OTTAWA — The Conservative government intends to do more both at home and abroad to counter Islamic extremism, Prime Minister Stephen Harper said Monday in response to a new threat levelled directly at Canada.
The Islamic State of Iraq and the Levant issued a new audio recording over the weekend urging supporters to kill westerners — military or civilian — from countries involved in the battle against ISIL in northern Iraq, including “Canadians.”
Security agencies have been tracking these events for some time, Harper told a news conference.
“We have, as you know, strengthened laws in this country to deal with these kinds of threats,” he said.
“We are currently in the process of examining these laws and examining other means we may have to monitor and to take action against both organizations and individuals who may undertake activities that are potentially threatening to Canadians.”
The ISIL statement was released in Arabic by the group’s media arm, Al-Furqan, and appeared on militant sites used by the group. The Associated Press reported the speaker sounded like that of previous recordings attributed to Abu Muhammad Al-Adnani.
In the 42-minute audio statement, released online late Sunday, al-Adnani said the coalition would not be able to defeat the jihadis. He called on Muslims everywhere to kill anyone whose country takes part in the attack.
“Oh, believer, do not let this battle pass you by wherever you may be. You must strike the soldiers, patrons and troops of the tyrants. Strike their police, security and intelligence members,” al-Adnani said.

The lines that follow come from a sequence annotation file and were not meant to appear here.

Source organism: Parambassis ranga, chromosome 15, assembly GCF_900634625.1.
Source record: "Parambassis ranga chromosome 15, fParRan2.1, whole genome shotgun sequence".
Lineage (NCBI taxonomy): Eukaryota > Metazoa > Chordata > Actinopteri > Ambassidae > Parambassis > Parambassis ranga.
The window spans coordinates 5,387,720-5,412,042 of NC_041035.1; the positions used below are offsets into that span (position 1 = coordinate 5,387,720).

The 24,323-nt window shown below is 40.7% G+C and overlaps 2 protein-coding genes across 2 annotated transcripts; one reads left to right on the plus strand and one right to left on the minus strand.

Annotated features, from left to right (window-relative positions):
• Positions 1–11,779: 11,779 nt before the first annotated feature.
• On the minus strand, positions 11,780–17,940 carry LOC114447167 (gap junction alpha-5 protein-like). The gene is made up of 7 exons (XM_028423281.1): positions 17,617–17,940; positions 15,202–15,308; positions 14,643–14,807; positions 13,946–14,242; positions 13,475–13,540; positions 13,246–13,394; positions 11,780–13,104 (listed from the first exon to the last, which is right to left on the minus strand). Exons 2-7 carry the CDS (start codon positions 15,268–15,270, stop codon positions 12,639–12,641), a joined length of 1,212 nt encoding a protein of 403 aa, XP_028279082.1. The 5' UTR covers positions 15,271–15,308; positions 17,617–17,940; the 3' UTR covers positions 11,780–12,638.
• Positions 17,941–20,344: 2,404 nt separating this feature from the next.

“If you can kill a disbelieving American or European — especially the spiteful and filthy French — or an Australian, or a Canadian, or any other disbeliever from the disbelievers waging war, including the citizens of the countries that joined a coalition against the Islamic State, then rely upon Allah, and kill him in any manner or way however it may be.”
Canada is sending 69 special forces personnel to serve as advisers to Iraqi forces battling ISIL militants, in addition to humanitarian assistance. The door is still open on further support, Harper suggested.
“We are continuing our dialogue with our allies to identify ways we can assist in responding to what is genuinely serious threat.”
The existing mission is only supposed to last 30 days, although it remains unclear when that time frame began — or even whether the clock is yet running.
“With any credible terrorist threat, the government must take appropriate security measures, but this must not become an excuse for rubber-stamping the Conservatives’ ill-defined military mission in Iraq,” MP Jack Harris said Monday.
The government also revealed over the weekend that it has begun revoking the passports of those it believes are headed to join terrorist groups, though it has not provided details about how many have so far been revoked.
The House passed legislation last year making it a criminal offence to leave Canada for the purpose of committing terrorism.
Canadians need to know more about how far the government is willing to go, said Liberal MP Wayne Easter, who was once the minister responsible for national security.
“We have defined a way of ensuring we protect ourselves against these radicalized individuals but we also have to find a way to make sure that justice prevails in terms of a person’s right to fair play,” Easter said.
He has been calling for the Commons public safety committee to launch a formal study of Canadians getting involved with terrorist groups abroad.